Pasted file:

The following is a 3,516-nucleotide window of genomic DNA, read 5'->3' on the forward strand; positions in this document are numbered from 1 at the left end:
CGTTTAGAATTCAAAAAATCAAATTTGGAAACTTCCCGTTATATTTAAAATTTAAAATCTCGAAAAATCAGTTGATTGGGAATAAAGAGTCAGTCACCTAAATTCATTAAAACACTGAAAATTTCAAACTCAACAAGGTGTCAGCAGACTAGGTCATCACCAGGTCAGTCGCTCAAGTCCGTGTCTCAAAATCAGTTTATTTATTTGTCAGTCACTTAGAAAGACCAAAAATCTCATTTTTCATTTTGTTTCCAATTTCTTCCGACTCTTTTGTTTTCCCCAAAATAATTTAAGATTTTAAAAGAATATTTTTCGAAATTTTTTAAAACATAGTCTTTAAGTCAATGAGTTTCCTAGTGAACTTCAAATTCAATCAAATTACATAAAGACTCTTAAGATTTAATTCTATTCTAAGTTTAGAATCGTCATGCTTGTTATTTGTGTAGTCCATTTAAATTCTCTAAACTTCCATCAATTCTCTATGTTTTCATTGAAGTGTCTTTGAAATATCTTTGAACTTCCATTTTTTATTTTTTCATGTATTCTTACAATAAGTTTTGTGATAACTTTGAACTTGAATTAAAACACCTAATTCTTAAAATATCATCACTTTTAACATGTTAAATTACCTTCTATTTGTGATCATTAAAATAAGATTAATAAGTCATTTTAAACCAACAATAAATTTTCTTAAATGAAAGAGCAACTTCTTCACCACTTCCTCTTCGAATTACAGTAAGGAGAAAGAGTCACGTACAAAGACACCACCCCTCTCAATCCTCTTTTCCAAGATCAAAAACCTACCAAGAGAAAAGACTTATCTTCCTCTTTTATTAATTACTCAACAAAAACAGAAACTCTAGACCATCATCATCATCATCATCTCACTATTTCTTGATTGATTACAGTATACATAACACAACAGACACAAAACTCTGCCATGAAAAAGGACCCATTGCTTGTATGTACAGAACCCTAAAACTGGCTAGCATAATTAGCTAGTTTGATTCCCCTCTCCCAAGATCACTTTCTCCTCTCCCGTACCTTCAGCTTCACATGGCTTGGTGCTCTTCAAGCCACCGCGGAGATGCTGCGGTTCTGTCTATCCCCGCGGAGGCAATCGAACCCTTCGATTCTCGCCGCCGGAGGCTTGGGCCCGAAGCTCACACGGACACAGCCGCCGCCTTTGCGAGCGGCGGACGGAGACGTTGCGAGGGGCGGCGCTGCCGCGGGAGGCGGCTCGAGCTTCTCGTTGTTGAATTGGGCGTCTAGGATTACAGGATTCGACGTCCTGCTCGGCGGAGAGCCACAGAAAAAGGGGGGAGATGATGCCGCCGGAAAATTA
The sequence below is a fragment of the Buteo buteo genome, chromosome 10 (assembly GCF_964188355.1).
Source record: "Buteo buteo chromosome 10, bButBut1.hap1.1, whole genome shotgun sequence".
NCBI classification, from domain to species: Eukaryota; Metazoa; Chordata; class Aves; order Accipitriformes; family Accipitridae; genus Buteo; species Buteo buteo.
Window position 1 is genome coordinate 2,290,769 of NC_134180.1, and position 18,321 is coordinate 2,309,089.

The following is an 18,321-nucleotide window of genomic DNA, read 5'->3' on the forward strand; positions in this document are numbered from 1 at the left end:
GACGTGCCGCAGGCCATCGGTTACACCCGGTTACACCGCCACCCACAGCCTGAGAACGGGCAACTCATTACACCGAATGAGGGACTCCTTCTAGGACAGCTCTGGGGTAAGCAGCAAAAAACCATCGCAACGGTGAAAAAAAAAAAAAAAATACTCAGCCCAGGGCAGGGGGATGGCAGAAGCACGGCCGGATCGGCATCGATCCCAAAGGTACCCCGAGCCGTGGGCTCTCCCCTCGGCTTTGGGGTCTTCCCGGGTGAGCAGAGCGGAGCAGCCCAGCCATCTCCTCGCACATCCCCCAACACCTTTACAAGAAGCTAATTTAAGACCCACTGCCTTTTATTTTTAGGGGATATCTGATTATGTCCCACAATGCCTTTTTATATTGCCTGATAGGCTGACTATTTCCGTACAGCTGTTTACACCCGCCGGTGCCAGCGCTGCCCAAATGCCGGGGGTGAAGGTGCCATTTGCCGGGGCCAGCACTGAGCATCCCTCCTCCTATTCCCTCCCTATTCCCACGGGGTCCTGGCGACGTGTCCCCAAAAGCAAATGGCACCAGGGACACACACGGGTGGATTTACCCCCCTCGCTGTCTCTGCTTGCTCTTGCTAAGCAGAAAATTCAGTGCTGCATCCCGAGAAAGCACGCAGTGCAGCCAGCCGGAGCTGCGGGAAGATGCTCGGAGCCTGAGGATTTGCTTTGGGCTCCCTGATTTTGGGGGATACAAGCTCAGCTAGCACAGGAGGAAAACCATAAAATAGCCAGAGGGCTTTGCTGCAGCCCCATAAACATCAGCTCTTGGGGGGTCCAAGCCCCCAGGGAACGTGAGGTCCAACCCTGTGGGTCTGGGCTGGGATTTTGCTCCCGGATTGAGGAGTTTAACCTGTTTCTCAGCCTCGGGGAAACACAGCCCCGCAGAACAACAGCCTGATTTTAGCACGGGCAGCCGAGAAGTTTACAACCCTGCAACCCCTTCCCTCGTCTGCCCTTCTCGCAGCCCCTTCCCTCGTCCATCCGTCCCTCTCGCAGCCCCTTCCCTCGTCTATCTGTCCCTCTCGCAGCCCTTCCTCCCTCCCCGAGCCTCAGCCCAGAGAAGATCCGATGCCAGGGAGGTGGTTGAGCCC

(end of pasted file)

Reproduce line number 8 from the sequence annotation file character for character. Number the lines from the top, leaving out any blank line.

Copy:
GACGTGCCGCAGGCCATCGGTTACACCCGGTTACACCGCCACCCACAGCCTGAGAACGGGCAACTCATTACACCGAATGAGGGACTCCTTCTAGGACAGCTCTGGGGTAAGCAGCAAAAAACCATCGCAACGGTGAAAAAAAAAAAAAAAATACTCAGCCCAGGGCAGGGGGATGGCAGAAGCACGGCCGGATCGGCATCGATCCCAAAGGTACCCCGAGCCGTGGGCTCTCCCCTCGGCTTTGGGGTCTTCCCGGGTGAGCAGAGCGGAGCAGCCCAGCCATCTCCTCGCACATCCCCCAACACCTTTACAAGAAGCTAATTTAAGACCCACTGCCTTTTATTTTTAGGGGATATCTGATTATGTCCCACAATGCCTTTTTATATTGCCTGATAGGCTGACTATTTCCGTACAGCTGTTTACACCCGCCGGTGCCAGCGCTGCCCAAATGCCGGGGGTGAAGGTGCCATTTGCCGGGGCCAGCACTGAGCATCCCTCCTCCTATTCCCTCCCTATTCCCACGGGGTCCTGGCGACGTGTCCCCAAAAGCAAATGGCACCAGGGACACACACGGGTGGATTTACCCCCCTCGCTGTCTCTGCTTGCTCTTGCTAAGCAGAAAATTCAGTGCTGCATCCCGAGAAAGCACGCAGTGCAGCCAGCCGGAGCTGCGGGAAGATGCTCGGAGCCTGAGGATTTGCTTTGGGCTCCCTGATTTTGGGGGATACAAGCTCAGCTAGCACAGGAGGAAAACCATAAAATAGCCAGAGGGCTTTGCTGCAGCCCCATAAACATCAGCTCTTGGGGGGTCCAAGCCCCCAGGGAACGTGAGGTCCAACCCTGTGGGTCTGGGCTGGGATTTTGCTCCCGGATTGAGGAGTTTAACCTGTTTCTCAGCCTCGGGGAAACACAGCCCCGCAGAACAACAGCCTGATTTTAGCACGGGCAGCCGAGAAGTTTACAACCCTGCAACCCCTTCCCTCGTCTGCCCTTCTCGCAGCCCCTTCCCTCGTCCATCCGTCCCTCTCGCAGCCCCTTCCCTCGTCTATCTGTCCCTCTCGCAGCCCTTCCTCCCTCCCCGAGCCTCAGCCCAGAGAAGATCCGATGCCAGGGAGGTGGTTGAGCCC